After months of coronavirus lockdown, the reopening of borders between countries in the European Union will help boost Germany’s export-dependent economy as it tries to emerge from the crisis, according to the president of the German Chamber of Commerce and Industry (DIHK).
“The opening of the European borders can also provide stimulus worldwide — so that international trade can get going again and secure prosperity and jobs in Germany,” DIHK president Eric Schweitzer told the Funke Media Group on Monday.
Schweitzer noted that if the German economy is to gather speed again, demand for German products and services needs to ramp up again globally.
“The opening of the EU borders from Monday can therefore act as a second stimulus package for the German economy, and without costing the state a single cent,” said Schweitzer.
The German government Germany announced a €130bn (£116bn, $146bn) financial stimulus package on 4 June to help boost economic recovery from the coronavirus pandemic. The recovery package represents nearly 4% of Germany’s GDP, and follows a first aid package of €750bn in March.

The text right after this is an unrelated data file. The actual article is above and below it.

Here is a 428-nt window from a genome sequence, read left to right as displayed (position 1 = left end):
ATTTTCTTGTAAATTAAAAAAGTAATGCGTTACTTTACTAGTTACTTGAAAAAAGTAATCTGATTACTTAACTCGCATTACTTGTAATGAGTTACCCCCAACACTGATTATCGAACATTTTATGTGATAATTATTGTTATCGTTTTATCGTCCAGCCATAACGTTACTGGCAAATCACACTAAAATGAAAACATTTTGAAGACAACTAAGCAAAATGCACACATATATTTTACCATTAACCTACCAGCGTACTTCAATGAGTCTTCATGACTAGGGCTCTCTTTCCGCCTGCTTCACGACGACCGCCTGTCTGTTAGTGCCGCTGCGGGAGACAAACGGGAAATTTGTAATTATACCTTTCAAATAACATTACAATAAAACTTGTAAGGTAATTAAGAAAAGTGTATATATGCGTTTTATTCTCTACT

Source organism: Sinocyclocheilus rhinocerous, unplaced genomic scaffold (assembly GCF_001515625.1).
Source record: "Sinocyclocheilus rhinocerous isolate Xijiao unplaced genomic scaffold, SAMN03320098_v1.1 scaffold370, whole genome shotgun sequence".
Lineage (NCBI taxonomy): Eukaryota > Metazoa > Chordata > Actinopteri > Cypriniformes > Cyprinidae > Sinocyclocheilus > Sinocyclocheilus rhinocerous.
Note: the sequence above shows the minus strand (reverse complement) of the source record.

Many European Union member states are opening their borders from this week. Germany has now lifted border checks on travellers from most other EU countries.
France today opened its borders to people from within the EU, and Spain will be open to EU tourists from 21 June — good news for the thousands of Germans poised to take summer vacations in popular islands like Mallorca.
The EU home affairs commissioner last week urged member countries to open their borders “as soon as possible,” and the EU Commission says travel bans on entrants from non-EU countries should be gradually eased from the end of June.
However, Schweitzer pointed out that travel warnings still exist for 160 other countries — including important trading partners the US, China, and Russia — and demanded that trade should be made possible without having to undergo quarantine on arrival in other countries.
“The world economy doesn't work only with video conferences,” Schweitzer said. “In the export business in particular, it is important to transport goods and goods, to look business partners in the eye when negotiating new orders, or to install a new machine on site.”